The Argus: How did people react to Sseum?
Sseum: Many users are showing us warm and supportive reactions. Although we cannot meet with every user to ask what they think about Sseum, we can feel their positive attitude toward us, through reviews posted on Play store or App store. Many people felt very good about writing down things that could not easily be said.
Some said that thanks to Sseum, time spent in writing became an important part of their daily routine. We are proud to see people using our app in the way that we intended. People often gently suggest improvements for our app. We always feel affection for Sseum in those regards and we do not want to let our users down.

The Argus: Were there any difficulties in developing Sseum?
Sseum: It was hard for us to study and work on the app at the same time. After taking classes, we met up at the cafe and we talked and worked for hours. It was the final exam period when we launched Sseum. To work with the app and study all night, we often fell asleep during our classes. The collision of two different egos was difficult. In the beginning, we were able to work as a pure creator, not a company operator. However, once we started to provide service, we had to work as businessmen. Although we have had some difficulties, we overcame them with our firm sense of duty and responsibility.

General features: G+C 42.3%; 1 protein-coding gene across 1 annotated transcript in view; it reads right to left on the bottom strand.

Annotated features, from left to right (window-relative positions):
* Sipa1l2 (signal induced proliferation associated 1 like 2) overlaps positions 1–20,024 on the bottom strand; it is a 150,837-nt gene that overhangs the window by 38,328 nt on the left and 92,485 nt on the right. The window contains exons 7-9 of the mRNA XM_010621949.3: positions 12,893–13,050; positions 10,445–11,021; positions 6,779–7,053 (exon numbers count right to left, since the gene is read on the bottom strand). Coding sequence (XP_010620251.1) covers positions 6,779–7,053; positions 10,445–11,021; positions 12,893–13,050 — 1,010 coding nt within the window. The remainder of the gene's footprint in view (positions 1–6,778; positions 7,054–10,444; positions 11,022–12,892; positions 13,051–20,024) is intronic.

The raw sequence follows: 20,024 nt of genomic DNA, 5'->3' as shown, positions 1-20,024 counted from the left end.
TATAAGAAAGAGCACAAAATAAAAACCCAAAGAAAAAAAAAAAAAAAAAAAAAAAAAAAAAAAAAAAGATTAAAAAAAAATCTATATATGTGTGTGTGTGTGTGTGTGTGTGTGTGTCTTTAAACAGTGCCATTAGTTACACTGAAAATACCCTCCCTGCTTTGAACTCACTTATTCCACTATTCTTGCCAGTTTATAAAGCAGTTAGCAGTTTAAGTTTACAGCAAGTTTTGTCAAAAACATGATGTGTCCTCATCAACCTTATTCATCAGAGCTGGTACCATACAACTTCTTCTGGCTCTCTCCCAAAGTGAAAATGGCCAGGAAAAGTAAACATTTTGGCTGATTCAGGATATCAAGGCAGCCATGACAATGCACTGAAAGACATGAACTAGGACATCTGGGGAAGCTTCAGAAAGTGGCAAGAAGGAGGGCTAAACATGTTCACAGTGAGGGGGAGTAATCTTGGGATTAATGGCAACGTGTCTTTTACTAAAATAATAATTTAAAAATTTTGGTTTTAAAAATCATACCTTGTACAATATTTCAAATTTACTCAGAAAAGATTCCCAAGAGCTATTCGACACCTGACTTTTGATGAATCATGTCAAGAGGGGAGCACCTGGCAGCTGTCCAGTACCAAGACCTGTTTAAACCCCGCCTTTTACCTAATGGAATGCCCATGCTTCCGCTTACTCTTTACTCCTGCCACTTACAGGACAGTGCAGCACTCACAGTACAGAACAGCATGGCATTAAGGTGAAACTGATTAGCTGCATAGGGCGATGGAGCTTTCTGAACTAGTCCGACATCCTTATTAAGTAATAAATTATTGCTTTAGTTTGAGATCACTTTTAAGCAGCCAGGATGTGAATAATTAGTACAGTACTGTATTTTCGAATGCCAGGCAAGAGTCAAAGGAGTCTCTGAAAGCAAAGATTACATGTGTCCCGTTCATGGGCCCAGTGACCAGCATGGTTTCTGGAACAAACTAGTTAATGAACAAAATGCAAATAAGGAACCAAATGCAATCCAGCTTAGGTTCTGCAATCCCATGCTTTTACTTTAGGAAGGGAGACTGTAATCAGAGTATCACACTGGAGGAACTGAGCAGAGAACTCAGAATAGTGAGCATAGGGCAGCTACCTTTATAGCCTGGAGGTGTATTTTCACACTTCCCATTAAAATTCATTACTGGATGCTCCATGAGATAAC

The Argus: At what moment did you feel rewarded?
Sseum: We feel rewarded when we see people using our app. We think making an app is a performance that lets others experience certain feelings and events we have designed. We are thrilled when we find out that people are enjoying Sseum as we intended. Some make use of Sseum in greater ways than we anticipated.
The warm support of our users is absolutely rewarding. We met some active users the other day and they worried about our livelihood. They wondered whether it is a profitable business and they were even frightened about the possibility of Sseum disappearing. We exist thanks to such users.

The Argus: What is your plan for the future?